One of the dominant story lines so far this spring in Brewers camp is a number of players under consideration for contract extensions. First, starter Shaun Marcum let it be known that he was interested in talking about a deal taking him past 2012, before he ended up agreeing to terms on a one year contract. Closer John Axford also said he was open to long term talks, but the urgency of those discussions seems to have died down since the team renewed his contract for 2012 as the deadline to do so approached. Amid all of it, there has been the ongoing “will he, won’t he” surrounding Zack Greinke’s representation status and it’s implications for a big money deal to keep him in Milwaukee. It makes sense that these players are being focused on, as each was a key part to the Brewers regular season success in 2012. What makes less sense is the fact that just about no one, with some notable exceptions, is talking about extending catcher Jonathan Lucroy.
Since coming up in early 2010, Lucroy has taken considerable steps to establish himself as a legitimate starting catcher in the major leagues. He was rushed a bit out of necessity in 2010 after Greg Zaun went down, and his overall batting line of .253/.300/.329 reflected that. He took a big step forward offensively in 2011, hitting .265/.313/.391. That was good for a wOBA of .310, which was just slightly better than the average mark for catchers in 2011 of .307. Of course, that number represents all catchers, including backups, injury replacements, so it’s not quite fair to say he’s a truly above average starting catcher offensively just yet, but he does seem to be on his way heading into his age 26 season.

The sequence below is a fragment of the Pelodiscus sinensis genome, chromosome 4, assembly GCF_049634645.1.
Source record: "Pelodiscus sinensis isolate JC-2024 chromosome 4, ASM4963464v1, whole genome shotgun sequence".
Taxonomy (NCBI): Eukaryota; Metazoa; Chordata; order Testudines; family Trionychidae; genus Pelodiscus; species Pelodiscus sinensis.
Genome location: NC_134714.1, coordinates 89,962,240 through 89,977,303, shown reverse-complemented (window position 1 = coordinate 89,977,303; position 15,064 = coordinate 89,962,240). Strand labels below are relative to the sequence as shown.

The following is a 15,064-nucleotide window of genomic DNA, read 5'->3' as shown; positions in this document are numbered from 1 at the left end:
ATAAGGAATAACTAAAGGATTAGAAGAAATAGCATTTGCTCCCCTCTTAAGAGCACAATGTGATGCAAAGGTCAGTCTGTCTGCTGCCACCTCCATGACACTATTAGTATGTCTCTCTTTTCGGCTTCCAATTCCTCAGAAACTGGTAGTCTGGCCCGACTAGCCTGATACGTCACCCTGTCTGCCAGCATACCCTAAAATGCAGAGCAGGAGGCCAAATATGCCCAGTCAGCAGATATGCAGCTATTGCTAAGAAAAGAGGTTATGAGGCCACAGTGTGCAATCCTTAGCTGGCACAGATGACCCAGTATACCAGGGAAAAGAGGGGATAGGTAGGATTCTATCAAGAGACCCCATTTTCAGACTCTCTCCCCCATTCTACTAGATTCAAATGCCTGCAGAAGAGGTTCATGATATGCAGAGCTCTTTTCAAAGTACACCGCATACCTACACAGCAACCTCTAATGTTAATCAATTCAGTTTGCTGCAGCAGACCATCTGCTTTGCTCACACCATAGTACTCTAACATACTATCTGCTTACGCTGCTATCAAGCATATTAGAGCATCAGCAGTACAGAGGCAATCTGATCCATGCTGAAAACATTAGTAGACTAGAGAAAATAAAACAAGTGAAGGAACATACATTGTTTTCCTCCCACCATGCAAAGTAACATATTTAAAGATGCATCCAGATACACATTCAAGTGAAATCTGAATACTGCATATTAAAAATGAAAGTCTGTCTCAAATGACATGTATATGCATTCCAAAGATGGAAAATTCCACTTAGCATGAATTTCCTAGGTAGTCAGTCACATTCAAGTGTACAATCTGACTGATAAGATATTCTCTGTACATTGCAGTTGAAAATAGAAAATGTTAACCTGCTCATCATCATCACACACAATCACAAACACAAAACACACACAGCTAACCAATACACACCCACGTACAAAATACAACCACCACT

Defensively, it’s always hard to say just how catchers measure up. Both Fangraphs and Baseball Prospectus had his defense a little below average in 2011 after being just a little above in 2010. His throwing arm doesn’t particularly stand out, but he did catch 28% percent of base stealers in 2011, exactly league average. He’s also received praise for his ability to frame pitches. Taken all together, it paints the picture of a defender who is right around average at this point in his career.
So when we combine all of that, we end up with a player who has become a roughly league average player in under 2 full seasons. There is obviously still room for growth as he heads into his peak years. He’s yet to realize the the sort of power potential he flashed hitting 20 total homers in 2008 at two levels of A ball, or the sort of high walk, low strikeout ability that he demonstrated at nearly every stop in the minors. It’s by no means a sure bet that he ever will, but considering power and patience are things that tend to come with some time at the big league level, it’s not foolish to at least hope those skills will show through again sometime down the road. In other words, the Brewers have a catcher just coming into his prime years who has already shown the ability to be average, but still possesses the potential to get better.